Venue News: Fox Urges McCourt to Include Parking Lots in Team Sale; NHL-Ready Arena Planned for Southern Ontario

In a court filing against the Dodgers’ embattled owner, Fox argues that if Frank McCourt wants to boost the sale price of the team, he should include the Dodger Stadium parking lots in the sale. In his agreement to sell the Dodgers, McCourt extracted several significant concessions from MLB, including the league’s promise not to contest the marketing of television rights and the league’s willingness to let McCourt keep the Dodger Stadium parking lots so long as he transferred a long-term lease to the new team owner. The latter provision could force the new owner to pay about $10 million a year to McCourt or strike a separate deal to buy the parking lots from him. In its filing, Fox suggested that the court should order the parking lots sold along with the Dodgers so McCourt could achieve his stated goal for selling the television rights — to maximize the value of the team…

…Despite plans to build a 20,000-seat, $300-million arena in suburban Toronto, Graeme Roustan insists he does not plan to pursue an existing or expansion NHL franchise for the proposed rink. Roustan claims that the facility is intended to be a multi-purpose center for concerts and cultural events. For the purpose of building his Toronto area facility, Roustan has formed a company called GTA (Greater Toronto Area) Sports and Entertainment, along with Toronto developer Rudy Bratty. Bratty is the owner of 250 acres in the northeast Toronto suburb of Markham where there are plans to build a $3-billion development called Markham Centre, which will be home to condos, office towers, retail shops, and the GTA Centre arena. Roustan has already secured the services of BBB Architects, which designed the Air Canada Centre, BMO Field, and Rogers Centre in Toronto, GM Place in Vancouver, and designed the recent renovations to Madison Square Garden. The NHL knows about the project and has been in communication with Roustan, but according to the league, is offering no guarantees and insists that Roustan should not assume an NHL franchise will move to Southern Ontario upon completion of the arena…

…As the Carolina Panthers begin a yearlong study for renovating Bank of America Stadium, experts say fans can expect to see bigger and better videoboards, improved suites and premium seats, and enhanced technology when work is finished at the 16-year-old facility. When the open-air stadium was designed in the 1990s, the emphasis was on creating a fan-friendly venue with good sight lines nestled in a park-like setting with indigenous trees and plants. In short, a place where fans would enjoy the experience of attending an NFL game in person. But two decades later, with advances in high-definition video and the explosion in popularity of fantasy football leagues, the push is to bring the home-viewing experience to stadiums. The architectural firm that designed the Panthers’ 73,799-seat stadium is leading the study. Populous, known as HOK Sport when the stadium opened in 1996, will work a pair of local consultants: Wagner, of Wagner Murray Architects, and Ron Smith of Spartanburg-based McMillan Pazdan Smith, which designed the weight room renovation this year…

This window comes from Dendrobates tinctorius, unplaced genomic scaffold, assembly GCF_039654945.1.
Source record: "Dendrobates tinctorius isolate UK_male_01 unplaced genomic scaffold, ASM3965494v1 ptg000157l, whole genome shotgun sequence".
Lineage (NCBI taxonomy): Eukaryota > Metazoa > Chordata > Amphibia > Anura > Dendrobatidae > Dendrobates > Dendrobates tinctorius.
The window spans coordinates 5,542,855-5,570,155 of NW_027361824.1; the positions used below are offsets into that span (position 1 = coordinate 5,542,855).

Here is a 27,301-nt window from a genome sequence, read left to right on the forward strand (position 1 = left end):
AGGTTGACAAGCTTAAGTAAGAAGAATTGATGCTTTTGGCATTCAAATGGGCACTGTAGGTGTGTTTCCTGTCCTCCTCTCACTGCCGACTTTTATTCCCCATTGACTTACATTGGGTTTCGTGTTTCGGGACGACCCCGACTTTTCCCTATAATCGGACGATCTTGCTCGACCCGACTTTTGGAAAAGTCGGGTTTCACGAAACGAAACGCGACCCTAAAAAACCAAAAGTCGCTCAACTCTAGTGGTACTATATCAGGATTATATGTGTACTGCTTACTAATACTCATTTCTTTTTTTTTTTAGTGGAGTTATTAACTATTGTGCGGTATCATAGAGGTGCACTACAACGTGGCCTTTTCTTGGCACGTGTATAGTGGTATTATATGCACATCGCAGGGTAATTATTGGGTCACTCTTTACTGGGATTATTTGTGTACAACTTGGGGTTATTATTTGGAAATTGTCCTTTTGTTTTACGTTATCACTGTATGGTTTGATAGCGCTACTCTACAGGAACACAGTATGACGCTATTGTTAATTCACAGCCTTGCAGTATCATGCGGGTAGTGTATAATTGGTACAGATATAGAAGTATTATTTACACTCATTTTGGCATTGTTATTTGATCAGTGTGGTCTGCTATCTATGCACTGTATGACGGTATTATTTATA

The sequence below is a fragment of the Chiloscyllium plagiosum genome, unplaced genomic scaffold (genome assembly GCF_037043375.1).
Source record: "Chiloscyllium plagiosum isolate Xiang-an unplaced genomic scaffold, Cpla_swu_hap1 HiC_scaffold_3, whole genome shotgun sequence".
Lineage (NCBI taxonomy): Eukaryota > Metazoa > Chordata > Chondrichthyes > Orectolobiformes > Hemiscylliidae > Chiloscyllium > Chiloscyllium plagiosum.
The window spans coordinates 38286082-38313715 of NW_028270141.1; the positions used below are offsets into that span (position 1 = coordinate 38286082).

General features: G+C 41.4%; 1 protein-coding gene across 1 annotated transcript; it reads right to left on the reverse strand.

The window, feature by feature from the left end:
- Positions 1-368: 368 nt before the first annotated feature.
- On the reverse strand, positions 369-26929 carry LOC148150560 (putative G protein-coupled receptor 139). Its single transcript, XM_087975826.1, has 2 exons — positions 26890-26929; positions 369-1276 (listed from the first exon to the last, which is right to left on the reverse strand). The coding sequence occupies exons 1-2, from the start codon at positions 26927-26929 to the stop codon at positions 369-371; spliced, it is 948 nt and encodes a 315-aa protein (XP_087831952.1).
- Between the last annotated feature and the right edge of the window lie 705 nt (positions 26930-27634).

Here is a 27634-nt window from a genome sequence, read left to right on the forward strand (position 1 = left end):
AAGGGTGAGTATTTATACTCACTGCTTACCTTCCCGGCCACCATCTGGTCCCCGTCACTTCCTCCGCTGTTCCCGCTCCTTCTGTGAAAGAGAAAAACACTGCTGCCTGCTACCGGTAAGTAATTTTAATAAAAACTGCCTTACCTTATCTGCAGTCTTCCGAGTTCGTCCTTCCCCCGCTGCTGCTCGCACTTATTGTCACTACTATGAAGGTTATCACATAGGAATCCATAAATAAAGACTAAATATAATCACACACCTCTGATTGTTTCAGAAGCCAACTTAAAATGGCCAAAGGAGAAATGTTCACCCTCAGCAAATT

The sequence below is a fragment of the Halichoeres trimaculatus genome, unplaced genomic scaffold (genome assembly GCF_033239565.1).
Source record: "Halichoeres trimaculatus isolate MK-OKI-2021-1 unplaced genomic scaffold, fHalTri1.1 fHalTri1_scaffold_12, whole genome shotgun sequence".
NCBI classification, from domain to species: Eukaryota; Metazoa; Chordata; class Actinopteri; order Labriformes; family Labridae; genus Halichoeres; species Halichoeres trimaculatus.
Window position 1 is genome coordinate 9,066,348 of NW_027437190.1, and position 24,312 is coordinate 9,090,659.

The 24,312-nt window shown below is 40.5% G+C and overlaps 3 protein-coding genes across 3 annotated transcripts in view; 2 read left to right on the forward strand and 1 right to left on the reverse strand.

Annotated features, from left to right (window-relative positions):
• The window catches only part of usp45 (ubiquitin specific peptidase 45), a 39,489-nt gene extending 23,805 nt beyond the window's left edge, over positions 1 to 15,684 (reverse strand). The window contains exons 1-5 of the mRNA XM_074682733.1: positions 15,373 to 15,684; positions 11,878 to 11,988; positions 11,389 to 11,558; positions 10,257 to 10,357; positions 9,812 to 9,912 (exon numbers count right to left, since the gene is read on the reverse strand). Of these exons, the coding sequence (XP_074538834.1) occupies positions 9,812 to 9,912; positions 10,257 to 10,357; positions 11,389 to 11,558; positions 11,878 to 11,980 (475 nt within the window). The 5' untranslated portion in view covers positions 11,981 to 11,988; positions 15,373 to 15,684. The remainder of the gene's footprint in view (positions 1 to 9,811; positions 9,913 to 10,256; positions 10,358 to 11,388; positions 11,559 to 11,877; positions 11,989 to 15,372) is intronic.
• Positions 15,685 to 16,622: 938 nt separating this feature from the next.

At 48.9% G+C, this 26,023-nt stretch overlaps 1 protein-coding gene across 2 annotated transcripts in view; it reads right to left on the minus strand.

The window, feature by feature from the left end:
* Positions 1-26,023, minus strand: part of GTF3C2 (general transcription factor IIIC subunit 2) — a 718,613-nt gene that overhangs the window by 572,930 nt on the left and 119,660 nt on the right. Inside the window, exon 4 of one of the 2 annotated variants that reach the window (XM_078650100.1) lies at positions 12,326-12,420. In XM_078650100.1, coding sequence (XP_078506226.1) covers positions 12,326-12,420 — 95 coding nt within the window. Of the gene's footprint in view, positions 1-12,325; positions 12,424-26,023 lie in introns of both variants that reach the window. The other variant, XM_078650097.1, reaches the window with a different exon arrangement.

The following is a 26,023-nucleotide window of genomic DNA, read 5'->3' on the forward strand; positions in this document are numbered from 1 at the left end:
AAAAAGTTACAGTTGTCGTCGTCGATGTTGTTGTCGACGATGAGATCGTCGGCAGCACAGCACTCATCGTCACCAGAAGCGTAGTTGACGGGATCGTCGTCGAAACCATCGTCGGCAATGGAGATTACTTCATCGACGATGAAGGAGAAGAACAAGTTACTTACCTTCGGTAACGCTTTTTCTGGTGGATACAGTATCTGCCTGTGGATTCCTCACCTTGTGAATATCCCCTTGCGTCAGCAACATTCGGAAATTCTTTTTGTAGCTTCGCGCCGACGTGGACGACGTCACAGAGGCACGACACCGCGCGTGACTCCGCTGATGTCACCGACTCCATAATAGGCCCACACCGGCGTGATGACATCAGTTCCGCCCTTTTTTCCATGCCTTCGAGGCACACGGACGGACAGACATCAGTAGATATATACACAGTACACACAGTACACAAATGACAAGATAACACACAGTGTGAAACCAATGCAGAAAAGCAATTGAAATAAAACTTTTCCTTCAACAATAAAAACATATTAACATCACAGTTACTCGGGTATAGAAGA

… The Vikings have what the team calls a “purple solution” to come up with the green needed to pay for a $1.1 billion stadium. In newspaper ads on Sunday, the Vikings proposed dedicating the tax revenue derived from the team, players, other employees, and fan purchases to pay for the public debt incurred to pay for a stadium for the football team. The team’s proposal is similar to an analysis done by the Metropolitan Sports Facilities Commission in February, which estimated the team and its various connected revenue streams generate more than $20 million a year in taxes of various kinds for the state. The team would still contribute about $407 million of private money for the cost of a stadium and the remainder of the funding would come from public sources, most likely the state.